Newton already had the longest sack in the NFL this year with a 7.1-second sack in Week 1. He topped that this week with a 7.9-second sack against the Falcons. This time Newton dropped back, got plenty of time, stepped up near the line of scrimmage, then ran parallel to the line of scrimmage trying to buy more time. It did buy him time, but not enough; linebacker Sean Weatherspoon tripped him up for no gain.

It was Newton’s fourth sack that has taken four or more seconds. He has an additional three sacks that came in 3.2 seconds or more. Considering he has only nine sacks in 116 dropbacks, the Panthers’ offensive line has done a pretty good job of keeping him upright.

Posted by: J.J. Cooper on 04 Oct 2012

5 comments, Last at 05 Oct 2012, 1:03pm by Dean

Comments

1
by Thunderbolt of ... :: Fri, 10/05/2012 - 11:07am

Massie isn't a good tackle at this point in his career, but Kevin Kolb has to share a good portion of the blame. Maybe he's shell-shocked, but based on yesterday night's game, he appears to have the worst pocket presence of any QB I've seen since Rob Johnson. Against the Rams, several sacks seemed to happen either because Kolb took an excessively deep drop - meaning the DE didn't even need to turn the corner to get to the QB - or because Kolb pulled the ball down and started looking at the defensive line at the first hint of pressure. Even with Massie's suckitude, a QB like Manning or Brees probably would have been able to get rid of the ball on at least half those sacks.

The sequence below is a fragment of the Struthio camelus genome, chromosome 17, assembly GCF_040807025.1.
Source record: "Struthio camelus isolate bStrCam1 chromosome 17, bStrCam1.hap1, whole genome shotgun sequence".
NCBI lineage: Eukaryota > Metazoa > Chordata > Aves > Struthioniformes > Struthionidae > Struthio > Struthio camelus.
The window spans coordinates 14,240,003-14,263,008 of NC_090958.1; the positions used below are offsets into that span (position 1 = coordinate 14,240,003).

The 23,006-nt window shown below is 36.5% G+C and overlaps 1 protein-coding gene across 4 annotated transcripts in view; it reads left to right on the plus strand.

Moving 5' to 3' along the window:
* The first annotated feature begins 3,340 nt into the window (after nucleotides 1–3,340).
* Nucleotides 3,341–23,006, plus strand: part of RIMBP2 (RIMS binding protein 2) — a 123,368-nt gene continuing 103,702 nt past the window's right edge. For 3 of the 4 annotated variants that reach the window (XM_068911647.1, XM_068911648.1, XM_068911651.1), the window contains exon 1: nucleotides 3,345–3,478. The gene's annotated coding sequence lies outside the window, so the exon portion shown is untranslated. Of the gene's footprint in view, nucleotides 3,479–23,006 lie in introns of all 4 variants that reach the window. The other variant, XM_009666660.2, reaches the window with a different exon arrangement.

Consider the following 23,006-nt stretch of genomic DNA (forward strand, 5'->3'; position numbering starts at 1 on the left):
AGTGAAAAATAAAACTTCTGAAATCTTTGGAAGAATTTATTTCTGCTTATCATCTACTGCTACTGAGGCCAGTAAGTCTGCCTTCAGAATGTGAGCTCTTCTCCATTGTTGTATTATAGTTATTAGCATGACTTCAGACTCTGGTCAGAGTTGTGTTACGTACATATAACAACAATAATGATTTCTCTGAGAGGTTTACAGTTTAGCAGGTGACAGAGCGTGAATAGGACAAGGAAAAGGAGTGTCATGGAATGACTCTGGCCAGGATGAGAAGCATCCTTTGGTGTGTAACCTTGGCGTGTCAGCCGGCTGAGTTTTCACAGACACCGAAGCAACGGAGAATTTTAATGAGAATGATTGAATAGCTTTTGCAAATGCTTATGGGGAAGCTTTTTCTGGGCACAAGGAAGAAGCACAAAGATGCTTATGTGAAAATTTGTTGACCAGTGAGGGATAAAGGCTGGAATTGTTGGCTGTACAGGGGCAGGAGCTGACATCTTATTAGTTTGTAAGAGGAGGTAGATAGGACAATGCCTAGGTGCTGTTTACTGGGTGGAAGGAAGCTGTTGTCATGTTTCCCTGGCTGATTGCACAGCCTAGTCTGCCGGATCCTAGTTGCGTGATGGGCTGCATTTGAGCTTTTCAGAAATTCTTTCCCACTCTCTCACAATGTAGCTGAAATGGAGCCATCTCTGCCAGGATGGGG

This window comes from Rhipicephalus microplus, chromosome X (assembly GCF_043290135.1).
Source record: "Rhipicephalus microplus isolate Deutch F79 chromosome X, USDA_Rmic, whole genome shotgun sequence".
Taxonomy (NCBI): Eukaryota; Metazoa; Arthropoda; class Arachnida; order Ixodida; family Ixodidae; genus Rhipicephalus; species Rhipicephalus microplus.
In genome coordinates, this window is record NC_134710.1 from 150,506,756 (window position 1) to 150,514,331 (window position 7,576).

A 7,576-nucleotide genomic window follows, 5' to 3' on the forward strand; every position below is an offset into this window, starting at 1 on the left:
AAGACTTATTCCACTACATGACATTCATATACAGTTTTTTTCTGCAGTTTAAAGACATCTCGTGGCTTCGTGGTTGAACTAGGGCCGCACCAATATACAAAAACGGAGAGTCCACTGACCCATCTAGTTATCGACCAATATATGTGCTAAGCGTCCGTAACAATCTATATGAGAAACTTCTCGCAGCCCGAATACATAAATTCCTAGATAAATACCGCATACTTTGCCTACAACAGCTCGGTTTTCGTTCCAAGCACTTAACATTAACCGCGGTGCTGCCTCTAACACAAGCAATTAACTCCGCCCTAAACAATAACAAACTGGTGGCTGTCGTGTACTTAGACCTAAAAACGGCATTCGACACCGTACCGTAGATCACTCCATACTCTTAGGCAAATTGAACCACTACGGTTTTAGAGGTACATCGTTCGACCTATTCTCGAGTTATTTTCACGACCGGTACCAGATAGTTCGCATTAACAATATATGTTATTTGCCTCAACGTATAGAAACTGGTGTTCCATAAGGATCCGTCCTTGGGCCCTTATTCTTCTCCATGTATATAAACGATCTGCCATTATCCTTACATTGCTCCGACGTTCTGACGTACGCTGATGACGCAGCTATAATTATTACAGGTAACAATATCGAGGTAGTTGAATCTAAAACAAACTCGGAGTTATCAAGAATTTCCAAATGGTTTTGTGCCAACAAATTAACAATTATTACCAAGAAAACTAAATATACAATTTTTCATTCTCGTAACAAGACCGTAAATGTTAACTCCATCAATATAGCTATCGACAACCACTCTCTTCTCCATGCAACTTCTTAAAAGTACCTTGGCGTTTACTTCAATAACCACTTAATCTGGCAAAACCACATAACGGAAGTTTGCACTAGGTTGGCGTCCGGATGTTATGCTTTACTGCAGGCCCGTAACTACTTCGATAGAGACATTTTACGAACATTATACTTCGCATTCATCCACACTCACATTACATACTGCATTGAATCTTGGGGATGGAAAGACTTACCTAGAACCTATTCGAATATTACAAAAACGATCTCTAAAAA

2
by Dean :: Fri, 10/05/2012 - 11:15am

"Every one of the five sacks Massie had a hand in allowing occurred in less than 2.7 seconds. Three of them took place in 2.3 seconds or less."

That's pretty conclusive evidence that it's the line's fault, not Kolbs. If you want to blame someone other than the line, blame the coaching staff and the management that thought these guys could play.

3
by Joseph :: Fri, 10/05/2012 - 12:38pm

And then sometimes it's that the veteran is just better than the 4th round rookie. I didn't see the game last night, nor the game against Miami. But Wake and Long are pretty good pass rushers, who would probably start on any team in the NFL. You have to give the Cards' coaches some credit--as JJ mentions, they did chip Wake some, starting in the 2nd Q. (He doesn't mention if they did the same thing against Long.) So they recognized there was a problem, and at least tried to fix it.
RE: the front office--maybe there aren't/weren't any other tackles available that would have been a clear upgrade. Let's face it: WAYNE HUNTER!! is starting for STL. Now, they might want to try to get one in April. But at this point, what are they going to do?

5
by Dean :: Fri, 10/05/2012 - 1:03pm

At least in the Rams case, Wayne Hunter is an injury replacement. For Arizona, Massie is the actual plan. And I'm guessing that not only that, there's no plan B, because if there was, surely the'd have gone to it by now.

4
by not Verified (not verified) :: Fri, 10/05/2012 - 1:00pm

I was also befuddled by the sack call. The ball was thrown before the defender made contact ith Palmer. I think the correct call was definitely grounding but perhaps the ref forgot to throw his flag and then made up a call that got the correct result.